Like many climbing plants, wisteria requires vigorous pruning to keep the stunning purple flowers growing in abundance. While most people know to do this in August when the flowers are at their peak, many gardeners make the mistake of over-pruning the plant and sacrificing the enchanting blooms. According to Tom Hilton, indoor gardening expert at National Greenhouse, five buds is the optimum measurement for pruning wisteria, but why is it so crucial?
Wisteria looks spectacular in the summer when the sprawling vines become covered in purple blossoms.
While the charming display of foliage and flowers is a sight to behold, it can quickly fade away if old growth is left unpruned.
Speaking exclusively to Express.co.uk, Tom Hilton, indoor gardening expert at National Greenhouse said: “Wisteria can be one of the most stunning garden features, but the cost of having these botanical beauties is a lot of elbow grease!
“After your plant has begun to flower, around July or August time, it’s time to break out your clippers and get to your garden.”
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How to prune wisteria
Like most climbing plants, wisteria responds best to a thorough prune, but it is important to avoid over-doing it with the secateurs to avoid damaging your plant.
According to Tom, the five bud rule is a great way to measure the amount of growth you need to remove from your wisteria.
He said: “Pruning around five buds is a great amount, as it leaves plenty to continue growing while encouraging flower growth, rather than a continued expansion of the plant itself.
“It’s also the best way to keep your plant in check, not just to prevent it from overgrowing, but also to keep it looking tidy and presentable.”
New growth isn’t the only benefit of pruning wisteria. In fact, the technique can have a significant effect on the structure of the plant too.
Annelise Brilli of the Thompson & Morgan horticultural team told Express.co.uk: “Without pruning, wisteria will grow into a huge, tangled vine composed mainly of very long stems clothed with leaves.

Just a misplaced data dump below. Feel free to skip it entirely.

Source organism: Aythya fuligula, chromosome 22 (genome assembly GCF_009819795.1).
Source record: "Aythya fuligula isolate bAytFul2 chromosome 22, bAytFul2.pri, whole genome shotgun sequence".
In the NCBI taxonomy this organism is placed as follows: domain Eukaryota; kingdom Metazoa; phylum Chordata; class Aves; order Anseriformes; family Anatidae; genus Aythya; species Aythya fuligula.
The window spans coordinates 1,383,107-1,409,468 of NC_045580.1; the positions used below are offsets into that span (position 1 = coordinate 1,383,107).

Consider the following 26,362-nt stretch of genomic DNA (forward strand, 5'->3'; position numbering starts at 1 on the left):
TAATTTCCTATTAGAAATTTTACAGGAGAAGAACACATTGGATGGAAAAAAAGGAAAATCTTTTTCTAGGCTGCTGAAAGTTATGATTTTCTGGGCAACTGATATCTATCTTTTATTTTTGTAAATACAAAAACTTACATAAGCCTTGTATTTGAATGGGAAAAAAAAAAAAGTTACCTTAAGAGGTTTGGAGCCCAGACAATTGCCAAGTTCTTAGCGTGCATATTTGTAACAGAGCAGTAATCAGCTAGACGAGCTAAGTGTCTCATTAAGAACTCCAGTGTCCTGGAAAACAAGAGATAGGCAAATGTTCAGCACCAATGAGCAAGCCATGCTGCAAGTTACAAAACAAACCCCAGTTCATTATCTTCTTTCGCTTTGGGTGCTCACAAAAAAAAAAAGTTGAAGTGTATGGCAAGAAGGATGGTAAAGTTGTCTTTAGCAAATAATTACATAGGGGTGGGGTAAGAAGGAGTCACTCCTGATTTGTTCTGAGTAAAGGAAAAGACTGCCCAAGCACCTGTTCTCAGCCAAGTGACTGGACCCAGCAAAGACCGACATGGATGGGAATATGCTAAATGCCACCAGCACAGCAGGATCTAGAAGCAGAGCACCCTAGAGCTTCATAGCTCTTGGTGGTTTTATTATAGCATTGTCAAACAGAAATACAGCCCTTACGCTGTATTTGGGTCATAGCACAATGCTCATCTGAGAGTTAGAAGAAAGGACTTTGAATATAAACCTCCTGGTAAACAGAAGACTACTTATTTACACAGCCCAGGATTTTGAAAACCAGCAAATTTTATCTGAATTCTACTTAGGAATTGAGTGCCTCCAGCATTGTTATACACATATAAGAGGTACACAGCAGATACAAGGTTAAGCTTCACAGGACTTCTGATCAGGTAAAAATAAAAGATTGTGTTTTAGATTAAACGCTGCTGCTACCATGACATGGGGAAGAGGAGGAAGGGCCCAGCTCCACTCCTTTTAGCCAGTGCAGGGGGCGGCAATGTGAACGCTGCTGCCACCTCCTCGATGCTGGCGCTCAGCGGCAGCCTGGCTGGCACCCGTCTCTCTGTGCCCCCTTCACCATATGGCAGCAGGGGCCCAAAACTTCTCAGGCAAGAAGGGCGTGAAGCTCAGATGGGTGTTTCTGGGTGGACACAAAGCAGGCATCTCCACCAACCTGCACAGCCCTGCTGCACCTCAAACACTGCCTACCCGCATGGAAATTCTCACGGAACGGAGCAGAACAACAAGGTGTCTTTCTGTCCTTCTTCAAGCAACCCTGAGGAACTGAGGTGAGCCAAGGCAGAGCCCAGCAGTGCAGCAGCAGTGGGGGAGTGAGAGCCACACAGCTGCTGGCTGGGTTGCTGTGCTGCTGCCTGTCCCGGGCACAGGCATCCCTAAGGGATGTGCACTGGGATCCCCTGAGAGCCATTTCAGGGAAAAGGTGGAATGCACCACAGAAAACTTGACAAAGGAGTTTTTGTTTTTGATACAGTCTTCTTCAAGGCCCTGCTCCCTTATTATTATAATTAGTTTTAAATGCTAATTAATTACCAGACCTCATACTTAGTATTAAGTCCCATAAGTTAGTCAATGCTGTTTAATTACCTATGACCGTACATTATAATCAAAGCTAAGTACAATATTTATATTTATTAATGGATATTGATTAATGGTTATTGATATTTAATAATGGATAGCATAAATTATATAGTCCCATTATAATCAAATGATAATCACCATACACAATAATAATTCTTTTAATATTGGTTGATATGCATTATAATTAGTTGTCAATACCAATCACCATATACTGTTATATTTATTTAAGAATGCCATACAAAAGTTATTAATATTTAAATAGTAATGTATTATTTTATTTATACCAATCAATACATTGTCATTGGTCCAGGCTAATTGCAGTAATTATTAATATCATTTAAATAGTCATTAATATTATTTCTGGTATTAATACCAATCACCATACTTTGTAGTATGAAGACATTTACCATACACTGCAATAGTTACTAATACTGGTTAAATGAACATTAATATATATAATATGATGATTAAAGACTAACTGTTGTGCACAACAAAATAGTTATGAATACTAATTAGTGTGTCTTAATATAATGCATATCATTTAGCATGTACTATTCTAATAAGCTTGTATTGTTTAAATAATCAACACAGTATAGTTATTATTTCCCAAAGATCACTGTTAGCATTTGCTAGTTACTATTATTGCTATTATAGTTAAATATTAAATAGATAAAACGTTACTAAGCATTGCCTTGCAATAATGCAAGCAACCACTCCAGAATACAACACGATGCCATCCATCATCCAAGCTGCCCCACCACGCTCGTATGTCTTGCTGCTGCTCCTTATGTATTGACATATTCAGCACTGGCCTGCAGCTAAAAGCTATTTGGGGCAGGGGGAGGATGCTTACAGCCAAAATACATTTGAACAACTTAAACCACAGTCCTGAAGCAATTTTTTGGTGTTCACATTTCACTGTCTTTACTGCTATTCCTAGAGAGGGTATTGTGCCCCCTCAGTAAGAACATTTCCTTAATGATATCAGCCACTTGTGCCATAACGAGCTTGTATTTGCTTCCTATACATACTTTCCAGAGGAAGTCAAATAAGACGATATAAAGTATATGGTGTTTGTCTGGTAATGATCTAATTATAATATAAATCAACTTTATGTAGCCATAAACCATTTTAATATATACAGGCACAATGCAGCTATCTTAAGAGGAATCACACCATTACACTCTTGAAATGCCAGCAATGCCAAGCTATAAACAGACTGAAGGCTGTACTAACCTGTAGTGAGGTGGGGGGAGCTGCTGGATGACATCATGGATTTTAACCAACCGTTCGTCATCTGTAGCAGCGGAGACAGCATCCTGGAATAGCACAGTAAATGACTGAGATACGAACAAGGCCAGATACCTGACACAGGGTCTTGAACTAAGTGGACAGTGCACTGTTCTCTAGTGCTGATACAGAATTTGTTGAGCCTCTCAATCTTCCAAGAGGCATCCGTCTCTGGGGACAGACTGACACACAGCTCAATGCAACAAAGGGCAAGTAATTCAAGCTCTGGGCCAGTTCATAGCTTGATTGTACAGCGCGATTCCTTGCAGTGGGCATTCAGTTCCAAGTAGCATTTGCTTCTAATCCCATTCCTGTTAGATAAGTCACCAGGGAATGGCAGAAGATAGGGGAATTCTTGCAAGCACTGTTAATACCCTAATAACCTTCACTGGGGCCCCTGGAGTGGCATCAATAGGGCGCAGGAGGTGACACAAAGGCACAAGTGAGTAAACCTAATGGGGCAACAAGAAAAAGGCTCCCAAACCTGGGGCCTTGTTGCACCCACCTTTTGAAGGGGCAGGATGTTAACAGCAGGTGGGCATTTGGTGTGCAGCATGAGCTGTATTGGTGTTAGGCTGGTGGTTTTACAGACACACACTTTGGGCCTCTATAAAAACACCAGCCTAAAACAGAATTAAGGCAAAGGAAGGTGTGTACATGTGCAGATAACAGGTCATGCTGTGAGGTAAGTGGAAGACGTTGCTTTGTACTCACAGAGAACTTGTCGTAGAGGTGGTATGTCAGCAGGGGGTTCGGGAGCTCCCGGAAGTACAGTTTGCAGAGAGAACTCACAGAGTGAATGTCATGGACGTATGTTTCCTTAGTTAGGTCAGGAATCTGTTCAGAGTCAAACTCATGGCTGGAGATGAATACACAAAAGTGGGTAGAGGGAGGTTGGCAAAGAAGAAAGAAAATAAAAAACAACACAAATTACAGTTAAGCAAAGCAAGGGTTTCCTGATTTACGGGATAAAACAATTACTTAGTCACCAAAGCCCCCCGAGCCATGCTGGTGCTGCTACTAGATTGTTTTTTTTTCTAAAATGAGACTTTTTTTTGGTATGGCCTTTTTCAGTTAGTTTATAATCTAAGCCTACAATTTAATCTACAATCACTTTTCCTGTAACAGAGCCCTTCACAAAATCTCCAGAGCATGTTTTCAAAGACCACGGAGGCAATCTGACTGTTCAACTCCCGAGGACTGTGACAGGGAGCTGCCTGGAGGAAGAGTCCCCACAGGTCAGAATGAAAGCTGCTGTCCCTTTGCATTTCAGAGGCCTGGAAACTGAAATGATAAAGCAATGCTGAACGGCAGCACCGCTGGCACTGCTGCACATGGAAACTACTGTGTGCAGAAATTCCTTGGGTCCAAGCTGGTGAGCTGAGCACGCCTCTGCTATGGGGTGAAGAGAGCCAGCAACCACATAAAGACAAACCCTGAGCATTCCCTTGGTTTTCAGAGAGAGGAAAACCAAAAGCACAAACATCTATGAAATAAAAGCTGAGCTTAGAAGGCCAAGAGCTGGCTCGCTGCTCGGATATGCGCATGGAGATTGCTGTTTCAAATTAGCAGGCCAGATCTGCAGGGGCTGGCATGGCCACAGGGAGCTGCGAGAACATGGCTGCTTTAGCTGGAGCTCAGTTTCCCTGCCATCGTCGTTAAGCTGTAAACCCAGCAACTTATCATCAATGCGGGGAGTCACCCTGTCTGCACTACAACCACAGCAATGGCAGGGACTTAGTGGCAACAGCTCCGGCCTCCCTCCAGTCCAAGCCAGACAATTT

“Pruning controls these highly vigorous climbers, concentrating growth into a permanent woody framework covered in masses of short side shoots which will be crowded with flowering buds.”
Though it is important to apply the “five bud rule” to long stems, Annelise noted that any shoots which are already shorter than this can be left alone.
In most cases, five buds is equal to around 20cm.
She added: “These will be non-vigorous shoots which are naturally becoming woody and developing lots of flower buds by themselves.”
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Even if your plant looks untidy before the flowers appear, Tom noted the importance of waiting until the peak of the blooming season to get cutting.
He said that August was the best time to prune wisteria as it is effectively the end of the flowering phase and is the perfect time to “refresh” the plant as a new life cycle begins.
He said: “Pruning allows you to direct the growth of new buds on the path you want them to take, rather than them potentially taking over your garden or the side of your house.
“This summer trim also means there is less foliage on the plant that leaves the lower plants in shadow. Doing this allows you to get the most out of the summer season.”
How to prune wisteria safely
Cutting each stem back to five buds is very self-explanatory but safety should always come first before you get stuck in with the secateurs.
In most cases, wisteria grows at a height which can’t be easily reached from the ground.
To access wisteria clothed around houses, walls and tres, Annelise warned against overbalancing on ladders by trying to pull out long, entangled shoots.
She recommended cutting them into sections instead, and getting someone to foot your ladder if you are unsteady.
As a top tip, Annelise said: “Invest a secateur holster which you attach to your belt, leaving your hands free for climbing the ladder and removing stems.
“This makes pruning at height both easier and safer.”